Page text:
Basic Information About Chemotherapy
Chemotherapy (often referred to as "Chemo") is the use of drugs to treat disease.
Chemotherapy has one of three goals: cure, remission, or palliation (relief of pain).
The use of drugs to treat cancer started after World War II when it was realized that Mustard Gas affected cancer cells.
Chemotherapy is aimed at rapidly reproducing cells. Different drugs work on different cyles of cell reproduction.
A single drug can be used to treat cancer. However, for the most part, a combination of drugs with different actions can work together to kill more cancer cells. (The use of more than one drug in chemotherapy is called combination chemotherapy.) A combination can also reduce the chance that the cancer may become resistant to any one chemo drug. More than 100 chemo drugs are used in many combinations.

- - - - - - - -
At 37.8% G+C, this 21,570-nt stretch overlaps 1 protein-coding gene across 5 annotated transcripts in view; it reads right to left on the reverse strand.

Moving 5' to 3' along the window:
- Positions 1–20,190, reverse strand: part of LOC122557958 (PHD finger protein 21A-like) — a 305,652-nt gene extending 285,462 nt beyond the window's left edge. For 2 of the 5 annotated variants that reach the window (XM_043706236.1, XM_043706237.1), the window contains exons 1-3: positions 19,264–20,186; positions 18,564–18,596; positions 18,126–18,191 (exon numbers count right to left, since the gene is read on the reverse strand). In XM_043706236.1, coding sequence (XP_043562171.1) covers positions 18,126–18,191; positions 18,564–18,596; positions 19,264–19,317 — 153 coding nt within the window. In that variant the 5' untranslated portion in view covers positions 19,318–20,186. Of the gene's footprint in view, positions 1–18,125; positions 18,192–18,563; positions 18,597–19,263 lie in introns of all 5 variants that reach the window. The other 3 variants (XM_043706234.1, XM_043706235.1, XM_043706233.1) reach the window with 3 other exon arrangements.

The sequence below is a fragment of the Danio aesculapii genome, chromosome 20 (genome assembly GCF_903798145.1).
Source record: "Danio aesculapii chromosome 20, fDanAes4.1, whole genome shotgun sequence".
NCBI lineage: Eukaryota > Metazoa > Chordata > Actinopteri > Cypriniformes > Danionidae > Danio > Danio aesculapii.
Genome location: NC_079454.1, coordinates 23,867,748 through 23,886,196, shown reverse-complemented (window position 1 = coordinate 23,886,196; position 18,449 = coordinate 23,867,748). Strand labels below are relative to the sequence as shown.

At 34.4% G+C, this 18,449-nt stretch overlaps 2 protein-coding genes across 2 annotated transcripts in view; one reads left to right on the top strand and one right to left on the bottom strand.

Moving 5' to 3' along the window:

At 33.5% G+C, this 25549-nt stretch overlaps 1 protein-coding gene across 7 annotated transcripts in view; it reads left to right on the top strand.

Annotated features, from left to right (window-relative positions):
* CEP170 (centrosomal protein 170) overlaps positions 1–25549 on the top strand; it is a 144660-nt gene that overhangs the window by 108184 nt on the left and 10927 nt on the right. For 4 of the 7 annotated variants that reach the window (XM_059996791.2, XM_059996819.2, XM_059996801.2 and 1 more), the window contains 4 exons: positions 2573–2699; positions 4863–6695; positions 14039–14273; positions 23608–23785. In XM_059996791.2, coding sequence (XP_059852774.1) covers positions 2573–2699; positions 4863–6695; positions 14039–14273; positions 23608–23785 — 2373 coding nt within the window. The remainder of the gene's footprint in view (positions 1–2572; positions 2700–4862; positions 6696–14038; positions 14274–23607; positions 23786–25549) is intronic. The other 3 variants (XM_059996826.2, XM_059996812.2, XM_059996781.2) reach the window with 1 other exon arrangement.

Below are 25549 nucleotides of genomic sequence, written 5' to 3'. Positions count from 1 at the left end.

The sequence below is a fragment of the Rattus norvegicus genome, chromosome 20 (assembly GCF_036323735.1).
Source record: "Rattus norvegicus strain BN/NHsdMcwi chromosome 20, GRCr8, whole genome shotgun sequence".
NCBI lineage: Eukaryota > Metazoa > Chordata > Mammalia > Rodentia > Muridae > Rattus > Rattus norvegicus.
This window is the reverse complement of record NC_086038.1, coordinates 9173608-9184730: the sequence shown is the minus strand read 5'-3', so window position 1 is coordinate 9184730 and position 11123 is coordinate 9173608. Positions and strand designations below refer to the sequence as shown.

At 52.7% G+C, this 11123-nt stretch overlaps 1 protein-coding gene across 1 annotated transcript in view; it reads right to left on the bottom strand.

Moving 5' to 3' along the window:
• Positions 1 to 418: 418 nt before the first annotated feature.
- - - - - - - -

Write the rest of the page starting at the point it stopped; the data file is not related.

Chemo is sometimes used alone. More often it is used in combination with other treatments such as surgery or radiation. When used with other treatments, chemotherapy is known as neoadjuvant therapy (before surgery or radiation), or as adjuvant therapy (after surgery or radiation).
Chemotherapy is also known as: Chemo, Antineoplastic (meaning anti-cancer) therapy, and Cytotoxic (cell-killing) therapy.